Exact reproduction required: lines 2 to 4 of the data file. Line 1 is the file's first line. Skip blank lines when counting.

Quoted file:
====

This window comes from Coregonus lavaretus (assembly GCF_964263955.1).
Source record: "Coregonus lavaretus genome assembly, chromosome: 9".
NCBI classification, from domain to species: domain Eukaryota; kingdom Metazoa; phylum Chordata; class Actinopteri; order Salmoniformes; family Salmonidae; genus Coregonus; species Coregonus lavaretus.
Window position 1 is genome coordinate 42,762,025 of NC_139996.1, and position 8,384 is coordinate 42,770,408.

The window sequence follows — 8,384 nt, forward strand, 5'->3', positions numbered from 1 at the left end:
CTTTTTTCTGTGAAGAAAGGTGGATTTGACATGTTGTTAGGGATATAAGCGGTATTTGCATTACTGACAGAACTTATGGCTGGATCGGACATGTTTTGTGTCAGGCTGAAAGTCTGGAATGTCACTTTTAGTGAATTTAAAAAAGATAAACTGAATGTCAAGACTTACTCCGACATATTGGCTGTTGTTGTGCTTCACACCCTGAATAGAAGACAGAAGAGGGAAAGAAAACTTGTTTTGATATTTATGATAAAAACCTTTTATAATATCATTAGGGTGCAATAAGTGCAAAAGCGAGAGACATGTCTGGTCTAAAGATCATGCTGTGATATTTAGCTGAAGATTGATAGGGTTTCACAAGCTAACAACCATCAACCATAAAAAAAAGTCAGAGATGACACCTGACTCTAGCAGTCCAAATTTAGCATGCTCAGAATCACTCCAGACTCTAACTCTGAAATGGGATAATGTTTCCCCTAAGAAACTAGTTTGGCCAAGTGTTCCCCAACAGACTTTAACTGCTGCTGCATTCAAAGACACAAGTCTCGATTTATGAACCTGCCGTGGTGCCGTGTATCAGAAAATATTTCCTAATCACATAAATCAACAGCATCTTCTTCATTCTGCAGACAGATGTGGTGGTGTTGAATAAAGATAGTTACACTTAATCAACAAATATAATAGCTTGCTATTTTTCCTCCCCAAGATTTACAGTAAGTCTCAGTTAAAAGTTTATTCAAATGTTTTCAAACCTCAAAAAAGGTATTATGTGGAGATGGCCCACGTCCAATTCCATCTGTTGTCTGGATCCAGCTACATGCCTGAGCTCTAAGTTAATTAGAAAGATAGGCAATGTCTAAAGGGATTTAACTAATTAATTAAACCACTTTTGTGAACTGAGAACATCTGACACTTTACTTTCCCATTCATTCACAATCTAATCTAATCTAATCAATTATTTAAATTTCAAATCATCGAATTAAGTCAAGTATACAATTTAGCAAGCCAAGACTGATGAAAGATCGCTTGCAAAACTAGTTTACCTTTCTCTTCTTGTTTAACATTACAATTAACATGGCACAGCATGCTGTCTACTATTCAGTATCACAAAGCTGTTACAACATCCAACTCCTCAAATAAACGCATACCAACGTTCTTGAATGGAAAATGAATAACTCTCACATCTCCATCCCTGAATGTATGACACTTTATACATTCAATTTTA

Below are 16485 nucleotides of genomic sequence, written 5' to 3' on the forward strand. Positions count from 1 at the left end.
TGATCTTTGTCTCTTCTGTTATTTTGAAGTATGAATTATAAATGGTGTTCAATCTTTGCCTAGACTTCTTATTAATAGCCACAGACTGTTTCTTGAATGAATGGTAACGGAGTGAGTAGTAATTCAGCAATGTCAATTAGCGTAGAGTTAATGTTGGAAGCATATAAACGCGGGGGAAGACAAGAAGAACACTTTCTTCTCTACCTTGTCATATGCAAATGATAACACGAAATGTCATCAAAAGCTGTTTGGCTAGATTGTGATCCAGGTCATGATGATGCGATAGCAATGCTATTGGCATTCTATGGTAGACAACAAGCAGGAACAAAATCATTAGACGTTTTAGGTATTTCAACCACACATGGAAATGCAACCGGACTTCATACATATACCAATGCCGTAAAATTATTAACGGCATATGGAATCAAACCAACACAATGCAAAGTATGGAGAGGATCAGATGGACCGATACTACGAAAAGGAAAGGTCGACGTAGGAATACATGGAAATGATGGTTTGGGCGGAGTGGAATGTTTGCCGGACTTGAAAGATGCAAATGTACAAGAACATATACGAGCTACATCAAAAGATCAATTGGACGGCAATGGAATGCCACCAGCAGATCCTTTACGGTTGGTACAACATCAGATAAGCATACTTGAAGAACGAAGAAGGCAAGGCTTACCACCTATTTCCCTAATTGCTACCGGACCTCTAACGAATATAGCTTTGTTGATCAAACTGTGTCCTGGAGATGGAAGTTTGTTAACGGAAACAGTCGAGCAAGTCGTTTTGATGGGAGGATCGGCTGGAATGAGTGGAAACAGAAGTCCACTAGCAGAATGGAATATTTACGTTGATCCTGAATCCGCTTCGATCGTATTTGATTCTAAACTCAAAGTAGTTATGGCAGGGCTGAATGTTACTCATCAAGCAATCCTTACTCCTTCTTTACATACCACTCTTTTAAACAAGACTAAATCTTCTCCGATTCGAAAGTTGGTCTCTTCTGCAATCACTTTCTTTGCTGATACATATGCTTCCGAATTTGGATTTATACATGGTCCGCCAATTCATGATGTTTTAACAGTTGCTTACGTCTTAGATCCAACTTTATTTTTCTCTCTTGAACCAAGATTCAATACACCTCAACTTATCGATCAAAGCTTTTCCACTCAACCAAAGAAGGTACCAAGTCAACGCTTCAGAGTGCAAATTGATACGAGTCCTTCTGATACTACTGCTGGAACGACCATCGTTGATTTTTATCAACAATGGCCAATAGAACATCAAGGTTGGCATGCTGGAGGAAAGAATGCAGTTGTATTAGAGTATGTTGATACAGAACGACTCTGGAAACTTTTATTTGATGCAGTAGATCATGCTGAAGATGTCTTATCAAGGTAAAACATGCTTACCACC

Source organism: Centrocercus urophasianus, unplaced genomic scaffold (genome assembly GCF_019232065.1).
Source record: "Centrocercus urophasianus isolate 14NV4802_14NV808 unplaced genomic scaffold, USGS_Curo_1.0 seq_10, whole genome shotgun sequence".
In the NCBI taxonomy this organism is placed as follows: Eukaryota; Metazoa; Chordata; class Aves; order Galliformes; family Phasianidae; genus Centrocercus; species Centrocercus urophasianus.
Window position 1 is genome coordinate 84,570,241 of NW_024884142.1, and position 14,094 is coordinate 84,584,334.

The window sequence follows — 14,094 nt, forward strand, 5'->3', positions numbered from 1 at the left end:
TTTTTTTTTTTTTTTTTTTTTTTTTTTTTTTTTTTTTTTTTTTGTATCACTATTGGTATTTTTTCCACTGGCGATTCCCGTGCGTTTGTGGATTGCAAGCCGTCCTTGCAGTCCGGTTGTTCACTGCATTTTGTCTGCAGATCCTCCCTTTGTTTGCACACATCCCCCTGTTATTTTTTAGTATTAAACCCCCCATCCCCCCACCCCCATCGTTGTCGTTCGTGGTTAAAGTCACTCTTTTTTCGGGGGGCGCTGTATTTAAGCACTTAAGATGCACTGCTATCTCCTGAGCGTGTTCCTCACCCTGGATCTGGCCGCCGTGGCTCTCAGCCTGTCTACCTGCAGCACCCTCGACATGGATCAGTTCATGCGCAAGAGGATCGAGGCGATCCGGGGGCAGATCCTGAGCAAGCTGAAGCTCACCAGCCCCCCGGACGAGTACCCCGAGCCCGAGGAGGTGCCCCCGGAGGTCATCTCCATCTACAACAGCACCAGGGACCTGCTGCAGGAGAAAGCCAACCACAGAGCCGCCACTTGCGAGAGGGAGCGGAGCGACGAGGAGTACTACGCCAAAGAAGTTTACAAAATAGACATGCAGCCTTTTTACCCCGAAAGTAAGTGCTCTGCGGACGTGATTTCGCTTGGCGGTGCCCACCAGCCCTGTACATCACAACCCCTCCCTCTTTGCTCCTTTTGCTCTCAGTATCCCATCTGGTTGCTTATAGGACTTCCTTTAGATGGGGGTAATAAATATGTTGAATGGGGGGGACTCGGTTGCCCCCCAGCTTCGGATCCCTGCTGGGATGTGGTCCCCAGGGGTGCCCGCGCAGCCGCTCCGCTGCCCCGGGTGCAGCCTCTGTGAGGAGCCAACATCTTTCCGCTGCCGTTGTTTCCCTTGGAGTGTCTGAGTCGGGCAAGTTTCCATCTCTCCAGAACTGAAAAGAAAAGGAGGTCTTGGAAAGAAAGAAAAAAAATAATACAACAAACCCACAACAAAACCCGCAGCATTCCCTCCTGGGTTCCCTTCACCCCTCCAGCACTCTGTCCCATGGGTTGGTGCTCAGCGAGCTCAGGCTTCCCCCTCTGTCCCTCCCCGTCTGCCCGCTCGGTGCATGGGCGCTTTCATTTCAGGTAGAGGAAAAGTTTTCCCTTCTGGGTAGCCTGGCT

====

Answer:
Source record: "Coregonus lavaretus genome assembly, chromosome: 9".
NCBI classification, from domain to species: domain Eukaryota; kingdom Metazoa; phylum Chordata; class Actinopteri; order Salmoniformes; family Salmonidae; genus Coregonus; species Coregonus lavaretus.
Window position 1 is genome coordinate 42,762,025 of NC_139996.1, and position 8,384 is coordinate 42,770,408.